Goats and sheep will be part of a new idea presented at a Detroit City Council meeting on Thursday, according to Fox 2 Detroit.

Detroit City Councilman James Tate will introduce a new proposal to allow prescribed grazing on Detroit's many overgrown lots. He said the idea was first brought to him by residents of the city's Brightmoor neighborhood.

"We have 140 square miles in this city, and many of those areas are vacant. Why not utilize everything on this earth to try and address the challenges we have?" Tate asked.

The bankrupt city has an estimated 78,000 blighted structures still standing. But that's not the city's only cosmetic issue. Many parks and other empty lots have become overgrown -- in some areas, the grass stretches almost waist-high. The city says it just doesn't have enough money or manpower to mow these lots.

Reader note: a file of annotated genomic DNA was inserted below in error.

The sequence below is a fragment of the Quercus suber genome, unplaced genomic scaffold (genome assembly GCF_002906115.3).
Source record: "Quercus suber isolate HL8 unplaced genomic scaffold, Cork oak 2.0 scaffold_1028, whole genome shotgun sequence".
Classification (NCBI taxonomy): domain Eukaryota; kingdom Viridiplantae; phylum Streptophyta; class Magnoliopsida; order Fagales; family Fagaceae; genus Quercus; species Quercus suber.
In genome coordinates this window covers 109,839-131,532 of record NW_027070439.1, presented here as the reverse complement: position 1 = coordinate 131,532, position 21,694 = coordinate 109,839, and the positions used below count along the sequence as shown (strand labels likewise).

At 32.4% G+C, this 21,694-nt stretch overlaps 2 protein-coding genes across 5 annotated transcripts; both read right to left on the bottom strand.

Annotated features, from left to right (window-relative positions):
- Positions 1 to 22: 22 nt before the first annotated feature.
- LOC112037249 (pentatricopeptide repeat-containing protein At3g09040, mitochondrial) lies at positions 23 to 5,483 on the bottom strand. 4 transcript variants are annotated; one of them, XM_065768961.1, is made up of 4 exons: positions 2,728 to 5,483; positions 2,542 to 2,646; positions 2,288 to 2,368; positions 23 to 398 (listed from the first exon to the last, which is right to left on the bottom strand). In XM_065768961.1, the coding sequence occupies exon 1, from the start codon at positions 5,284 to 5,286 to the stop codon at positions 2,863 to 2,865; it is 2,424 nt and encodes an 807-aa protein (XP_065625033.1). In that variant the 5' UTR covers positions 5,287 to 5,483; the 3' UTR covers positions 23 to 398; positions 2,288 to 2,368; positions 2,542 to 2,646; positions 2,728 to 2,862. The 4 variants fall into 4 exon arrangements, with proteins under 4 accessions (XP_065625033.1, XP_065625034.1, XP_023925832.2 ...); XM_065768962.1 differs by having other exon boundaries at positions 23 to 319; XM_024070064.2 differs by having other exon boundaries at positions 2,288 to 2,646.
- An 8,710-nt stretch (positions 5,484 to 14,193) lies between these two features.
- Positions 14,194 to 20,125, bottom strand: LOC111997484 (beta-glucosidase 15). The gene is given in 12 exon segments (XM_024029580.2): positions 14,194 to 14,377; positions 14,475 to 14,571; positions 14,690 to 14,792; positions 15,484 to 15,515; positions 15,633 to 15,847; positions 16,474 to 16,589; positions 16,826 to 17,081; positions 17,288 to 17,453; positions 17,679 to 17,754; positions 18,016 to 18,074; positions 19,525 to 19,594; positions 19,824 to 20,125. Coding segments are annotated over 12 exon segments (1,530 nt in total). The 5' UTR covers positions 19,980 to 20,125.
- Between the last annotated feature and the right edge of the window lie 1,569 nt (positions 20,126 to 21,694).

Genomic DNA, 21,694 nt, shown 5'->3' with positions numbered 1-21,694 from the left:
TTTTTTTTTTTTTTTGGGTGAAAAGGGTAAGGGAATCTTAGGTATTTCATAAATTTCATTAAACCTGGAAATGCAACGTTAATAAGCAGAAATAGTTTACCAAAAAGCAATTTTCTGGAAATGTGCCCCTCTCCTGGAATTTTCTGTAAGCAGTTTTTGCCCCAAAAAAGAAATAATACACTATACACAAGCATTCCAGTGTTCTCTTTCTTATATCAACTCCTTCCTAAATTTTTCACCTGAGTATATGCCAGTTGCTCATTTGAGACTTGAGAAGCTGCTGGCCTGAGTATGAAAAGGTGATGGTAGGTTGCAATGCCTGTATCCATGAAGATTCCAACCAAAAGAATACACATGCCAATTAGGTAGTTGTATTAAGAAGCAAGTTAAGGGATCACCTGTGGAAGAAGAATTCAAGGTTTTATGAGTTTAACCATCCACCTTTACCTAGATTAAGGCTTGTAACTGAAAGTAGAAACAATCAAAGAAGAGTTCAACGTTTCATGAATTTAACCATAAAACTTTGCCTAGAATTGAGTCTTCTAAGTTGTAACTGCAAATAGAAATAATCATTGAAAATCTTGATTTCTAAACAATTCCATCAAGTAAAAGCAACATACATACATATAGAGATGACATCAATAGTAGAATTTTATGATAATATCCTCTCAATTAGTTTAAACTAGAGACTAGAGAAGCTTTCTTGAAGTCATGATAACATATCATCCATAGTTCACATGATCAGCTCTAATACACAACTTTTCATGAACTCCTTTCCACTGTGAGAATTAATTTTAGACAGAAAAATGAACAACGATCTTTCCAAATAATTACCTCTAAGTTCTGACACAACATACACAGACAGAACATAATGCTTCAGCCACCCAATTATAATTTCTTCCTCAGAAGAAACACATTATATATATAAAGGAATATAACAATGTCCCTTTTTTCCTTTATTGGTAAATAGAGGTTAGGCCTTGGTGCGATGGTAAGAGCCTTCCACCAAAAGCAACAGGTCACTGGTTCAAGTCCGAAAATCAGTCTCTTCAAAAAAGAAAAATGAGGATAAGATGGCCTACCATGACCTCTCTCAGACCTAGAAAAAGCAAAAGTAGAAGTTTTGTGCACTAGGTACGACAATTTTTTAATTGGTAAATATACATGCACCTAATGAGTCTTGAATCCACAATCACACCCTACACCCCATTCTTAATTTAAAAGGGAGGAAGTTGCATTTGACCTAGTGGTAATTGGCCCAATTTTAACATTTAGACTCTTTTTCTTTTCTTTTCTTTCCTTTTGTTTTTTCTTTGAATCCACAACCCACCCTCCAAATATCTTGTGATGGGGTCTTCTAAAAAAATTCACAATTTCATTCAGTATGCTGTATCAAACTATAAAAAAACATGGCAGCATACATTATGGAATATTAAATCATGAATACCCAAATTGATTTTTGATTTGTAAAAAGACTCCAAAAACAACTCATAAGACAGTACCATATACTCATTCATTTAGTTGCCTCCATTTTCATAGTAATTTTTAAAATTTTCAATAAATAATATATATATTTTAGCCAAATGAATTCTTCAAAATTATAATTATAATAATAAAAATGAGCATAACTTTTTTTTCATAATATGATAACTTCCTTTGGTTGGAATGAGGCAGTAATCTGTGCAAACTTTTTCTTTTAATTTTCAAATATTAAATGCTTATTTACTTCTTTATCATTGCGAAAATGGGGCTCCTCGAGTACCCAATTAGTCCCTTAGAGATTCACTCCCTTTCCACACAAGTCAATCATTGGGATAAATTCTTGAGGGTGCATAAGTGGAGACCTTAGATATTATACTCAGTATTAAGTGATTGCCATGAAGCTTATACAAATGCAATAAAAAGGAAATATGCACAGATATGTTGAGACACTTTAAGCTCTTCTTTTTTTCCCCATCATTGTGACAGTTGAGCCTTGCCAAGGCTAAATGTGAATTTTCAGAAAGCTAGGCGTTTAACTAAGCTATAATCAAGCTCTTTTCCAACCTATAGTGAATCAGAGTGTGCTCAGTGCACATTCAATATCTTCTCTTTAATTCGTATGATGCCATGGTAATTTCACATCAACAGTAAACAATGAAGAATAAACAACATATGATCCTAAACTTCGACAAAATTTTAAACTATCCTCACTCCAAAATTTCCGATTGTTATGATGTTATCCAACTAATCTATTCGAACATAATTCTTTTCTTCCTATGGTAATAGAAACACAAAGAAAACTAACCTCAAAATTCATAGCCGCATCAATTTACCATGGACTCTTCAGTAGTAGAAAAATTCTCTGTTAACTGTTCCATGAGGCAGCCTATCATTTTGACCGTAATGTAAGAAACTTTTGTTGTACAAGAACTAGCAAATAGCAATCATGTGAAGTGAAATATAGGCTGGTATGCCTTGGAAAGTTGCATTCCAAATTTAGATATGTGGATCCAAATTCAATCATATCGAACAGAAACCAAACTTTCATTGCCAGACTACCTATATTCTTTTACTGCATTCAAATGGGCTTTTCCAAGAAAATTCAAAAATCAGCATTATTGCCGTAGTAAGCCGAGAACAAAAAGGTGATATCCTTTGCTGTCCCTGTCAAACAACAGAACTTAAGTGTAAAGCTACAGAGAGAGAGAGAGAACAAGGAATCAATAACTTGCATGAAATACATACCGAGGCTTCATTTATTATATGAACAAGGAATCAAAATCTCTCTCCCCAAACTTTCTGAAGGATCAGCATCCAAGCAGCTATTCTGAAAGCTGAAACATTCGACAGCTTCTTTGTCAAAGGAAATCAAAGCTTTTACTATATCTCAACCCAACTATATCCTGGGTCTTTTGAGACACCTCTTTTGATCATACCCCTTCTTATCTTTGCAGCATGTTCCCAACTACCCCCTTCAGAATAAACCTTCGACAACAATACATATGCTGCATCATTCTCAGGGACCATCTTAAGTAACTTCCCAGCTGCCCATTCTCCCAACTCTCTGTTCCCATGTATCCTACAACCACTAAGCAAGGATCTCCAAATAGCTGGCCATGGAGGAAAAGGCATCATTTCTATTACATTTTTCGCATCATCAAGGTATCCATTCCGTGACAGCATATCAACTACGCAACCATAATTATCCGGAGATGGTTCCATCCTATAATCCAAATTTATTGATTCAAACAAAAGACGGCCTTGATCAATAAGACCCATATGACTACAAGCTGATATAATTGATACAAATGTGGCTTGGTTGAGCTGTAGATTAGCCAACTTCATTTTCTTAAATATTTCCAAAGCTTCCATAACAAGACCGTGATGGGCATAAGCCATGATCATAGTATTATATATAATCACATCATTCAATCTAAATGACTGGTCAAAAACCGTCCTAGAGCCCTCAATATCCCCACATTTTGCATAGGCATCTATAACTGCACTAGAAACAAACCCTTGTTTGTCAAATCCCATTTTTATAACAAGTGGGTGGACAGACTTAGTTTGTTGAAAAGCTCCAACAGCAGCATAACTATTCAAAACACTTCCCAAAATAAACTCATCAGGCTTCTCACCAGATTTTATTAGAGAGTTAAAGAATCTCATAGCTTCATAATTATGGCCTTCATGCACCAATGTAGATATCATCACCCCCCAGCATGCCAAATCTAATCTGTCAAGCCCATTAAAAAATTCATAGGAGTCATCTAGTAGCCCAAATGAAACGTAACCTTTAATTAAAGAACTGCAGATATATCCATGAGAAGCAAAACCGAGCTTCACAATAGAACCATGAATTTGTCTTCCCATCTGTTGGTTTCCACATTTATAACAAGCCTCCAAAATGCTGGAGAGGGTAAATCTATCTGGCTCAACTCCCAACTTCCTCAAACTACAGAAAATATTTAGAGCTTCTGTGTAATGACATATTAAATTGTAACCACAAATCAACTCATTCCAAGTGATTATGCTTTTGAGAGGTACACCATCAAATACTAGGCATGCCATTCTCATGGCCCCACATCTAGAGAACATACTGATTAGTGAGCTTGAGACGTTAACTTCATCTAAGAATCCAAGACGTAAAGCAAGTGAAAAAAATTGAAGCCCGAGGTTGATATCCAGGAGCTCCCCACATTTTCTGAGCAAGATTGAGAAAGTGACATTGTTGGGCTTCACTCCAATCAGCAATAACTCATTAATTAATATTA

To combat the growth, residents often mow adjacent lots themselves. One group, who call themselves the "Mower Gang," have brought parks like the abandoned Dorais Velodrome back to life. But they can't do it all.

If the vision of barn animals calmly munching on an urban lot seems incongruous with a 21st century city, well, prescribed grazing in urban areas isn't really a new idea for this millennium. The city of Middleton, WI welcomed 82 livestock animals as a method for managing invasive brush. Another group of goats, nicknamed "living lawnmowers," spent last summer on Governors Island in New York.

Read more at Fox 2 Detroit.